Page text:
But -- on your -- in your particular area of expertise, which is security, which is defense, or which is foreign policy, you know, people are saying, "Why should the Chinese listen to Britain if it's not part of a big group, which might even have influence on the United States?" What -- where is your heft internationally now if you're away from a big group that, you know, increases your throw weight?

FOX: Well, we can cooperate with who we like. We've still the world ...

AMANPOUR: But the influence.

FOX: Well, the influence comes from real things. We're the world's fifth biggest economy, the world's fifth biggest defense budget, and with a seats at the U.N. Security Council, in the G-7, in the G-20, with a seats in the IMF and the World Bank. We're hardly being pressed throughout (ph) darkness. And we're not really Slovenia or Luxembourg. So, this is a big country with a lot of weight which comes with a big economy.

AMANPOUR: Liam Fox, thank you very much, indeed. Sending it back to you, Hala and Richard in the studio now.

CHRISTIANE: Christiane, thank you very much. Let's get some context on this unprecedented decision.

First of all, let's bring our viewers this breaking news, ITV News, our affiliate, is calling the referendum result for the Leave camp to win, 52 to 48. 52 percent to 48 percent nationwide in favor of Brexit.

QUEST: Now, that's the first time, I mean, ITV News has gone from 80 percent probability to 85 percent. And the BBC, the British Broadcasting Corporation, is also now formally calling the referendum in favor of Leave, Brexit.

[23:40:09] So, the two national broadcasters, ITV and the BBC in the United Kingdom are now saying that they believe that Brexit has won.

GORANI: So, this is happening. The United Kingdom has voted to leave the European Union. It's been a member in some way, shape or form of the European economics community first, then what morphed into the European Union since the early '70s.

Freddie Sayers is here. First of all, reaction?

FREDDIE SAYERS, YOUGOV EDITOR IN CHIEF: Well, you know, this has been -- in terms of forecasting and in terms of expectation, a historic mispricing by the markets and by the commentators and by so many people. United polls were close all along and people despaired of the polls. There have been previous mistakes and everyone presumed that the instinct of the British people would go one way and basically everything would be all right on the night. And now we see that hasn't happened. QUEST: At what point during the night -- because we were 54 percent for Leave at one point but they've ping-ponged backwards and forwards, up and down? At what point during the night did you think, "Hang on, this is actually going to be leave?"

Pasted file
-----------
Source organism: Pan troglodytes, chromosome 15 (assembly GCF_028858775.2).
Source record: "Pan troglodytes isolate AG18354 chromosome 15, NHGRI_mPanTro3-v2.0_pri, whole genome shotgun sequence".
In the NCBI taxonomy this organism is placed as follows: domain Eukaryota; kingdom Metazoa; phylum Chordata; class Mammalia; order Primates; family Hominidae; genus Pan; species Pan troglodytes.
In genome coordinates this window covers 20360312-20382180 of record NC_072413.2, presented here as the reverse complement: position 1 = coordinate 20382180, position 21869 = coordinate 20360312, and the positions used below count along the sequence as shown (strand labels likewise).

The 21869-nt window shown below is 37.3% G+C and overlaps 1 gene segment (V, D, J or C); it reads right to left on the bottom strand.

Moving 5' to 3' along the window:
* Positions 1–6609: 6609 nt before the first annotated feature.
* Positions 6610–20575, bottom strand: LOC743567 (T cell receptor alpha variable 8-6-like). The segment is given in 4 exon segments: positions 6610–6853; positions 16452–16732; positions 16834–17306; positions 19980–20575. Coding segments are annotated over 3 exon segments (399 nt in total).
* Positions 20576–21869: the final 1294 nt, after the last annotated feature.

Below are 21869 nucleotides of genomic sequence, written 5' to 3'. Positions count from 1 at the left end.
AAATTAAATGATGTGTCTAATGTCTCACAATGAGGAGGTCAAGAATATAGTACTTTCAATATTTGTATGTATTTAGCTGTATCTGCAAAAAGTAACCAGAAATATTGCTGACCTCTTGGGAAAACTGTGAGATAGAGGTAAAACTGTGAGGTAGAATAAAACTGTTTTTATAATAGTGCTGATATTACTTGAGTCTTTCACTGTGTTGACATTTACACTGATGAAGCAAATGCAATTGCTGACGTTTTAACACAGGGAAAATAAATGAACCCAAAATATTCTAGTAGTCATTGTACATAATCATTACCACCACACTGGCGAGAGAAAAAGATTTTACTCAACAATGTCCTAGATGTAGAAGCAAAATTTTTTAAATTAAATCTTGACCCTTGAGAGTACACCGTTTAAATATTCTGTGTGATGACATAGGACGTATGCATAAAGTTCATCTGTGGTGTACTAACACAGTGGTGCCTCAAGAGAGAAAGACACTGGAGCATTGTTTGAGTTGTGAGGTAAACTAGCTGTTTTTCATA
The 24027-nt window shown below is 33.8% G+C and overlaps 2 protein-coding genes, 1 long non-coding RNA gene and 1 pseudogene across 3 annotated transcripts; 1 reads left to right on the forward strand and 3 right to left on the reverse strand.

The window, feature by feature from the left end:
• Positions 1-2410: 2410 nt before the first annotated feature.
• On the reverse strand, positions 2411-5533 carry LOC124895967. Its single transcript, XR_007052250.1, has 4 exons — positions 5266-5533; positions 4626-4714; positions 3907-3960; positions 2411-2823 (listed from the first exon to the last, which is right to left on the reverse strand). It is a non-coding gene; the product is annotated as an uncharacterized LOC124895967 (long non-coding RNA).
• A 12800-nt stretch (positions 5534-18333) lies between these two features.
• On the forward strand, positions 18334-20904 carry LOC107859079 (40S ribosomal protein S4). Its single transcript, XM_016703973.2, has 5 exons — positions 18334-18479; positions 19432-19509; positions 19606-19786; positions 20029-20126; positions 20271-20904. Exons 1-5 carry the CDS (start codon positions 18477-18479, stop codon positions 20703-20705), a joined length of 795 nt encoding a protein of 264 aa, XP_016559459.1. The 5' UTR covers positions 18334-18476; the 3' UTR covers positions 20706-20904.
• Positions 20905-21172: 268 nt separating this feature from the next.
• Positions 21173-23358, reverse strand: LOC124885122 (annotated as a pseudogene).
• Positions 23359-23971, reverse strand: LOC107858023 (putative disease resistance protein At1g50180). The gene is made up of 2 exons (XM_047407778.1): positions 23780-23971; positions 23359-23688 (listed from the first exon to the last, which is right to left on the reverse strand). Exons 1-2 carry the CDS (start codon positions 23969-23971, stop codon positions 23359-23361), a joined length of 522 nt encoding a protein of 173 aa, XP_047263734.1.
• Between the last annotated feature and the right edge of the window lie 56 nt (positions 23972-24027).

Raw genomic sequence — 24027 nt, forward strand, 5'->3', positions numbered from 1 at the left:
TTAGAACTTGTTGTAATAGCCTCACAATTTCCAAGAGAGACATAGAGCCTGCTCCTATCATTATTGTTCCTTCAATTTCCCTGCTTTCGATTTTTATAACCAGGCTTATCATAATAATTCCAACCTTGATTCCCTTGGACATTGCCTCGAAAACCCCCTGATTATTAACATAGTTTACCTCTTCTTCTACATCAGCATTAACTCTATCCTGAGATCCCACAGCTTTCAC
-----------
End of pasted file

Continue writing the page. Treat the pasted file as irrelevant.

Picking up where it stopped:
SAYERS: When you went on that map of yours and looked at Sheffield. Now, Sheffield, is a university town and it has one of the highest concentrations of young people. It was formally the constituency of Nick Clegg, the Liberal Democrat leader, and this was the place that should have been strongly remain. The young people were expected to turn out and yet, it went leave. And when I saw that ...

GORANI: Yeah.

SAYERS: ... I realized they had not turned out.

GORANI: Freddie, explain to our viewers in the U.S., around the world, what does it means really? What does it mean for the U.K.? I mean, the pound's taking a beating, future -- the stock futures are also sharply down. Markets didn't want this to happen. What's going to change now?

SAYERS: Well, what you're seeing is a very divided country. All of the forces of international business, all of the large political parties, we even had David Beckham coming out for Remain. All of the establishment, all of the celebrities, all of the institutions were on one side of this argument and yet still they lost it. And I think there are lessons there for all countries, in particular, the United States with its presidential election coming up.

GORANI: But this is interesting because you talked about the establishment. We've hear that word over and over again in the U.S. election, presidential election.

QUEST: Yeah.

GORANI: And this mistrust of experts and of the establishment, it also was mirrored here, wasn't it?

SAYERS: Absolutely.

QUEST: How significant is it that -- Sky News, which is a 24-hour news network in the United Kingdom has also just called the referendum in favor of Leave, Brexit. So, all three, the BBC, ITV.

One quick question to you, though, and how significant is it that it's a referendum where it's a totality of votes, not a constituency basis like parliament or, indeed, like the Electoral College in the United States where it matters where the votes are, not the number that you get?

SAYERS: I think, we heard of it from Nigel Farage, the leader of the United Kingdom Independence Party. You know, that's a party that polled 12 percent in the last elections and has even won European elections and yet they have one Member of Parliament. And no doubt in the coming days, they will present this as real democracy, a real representation of the views of the country in a way where they can't be suppressed.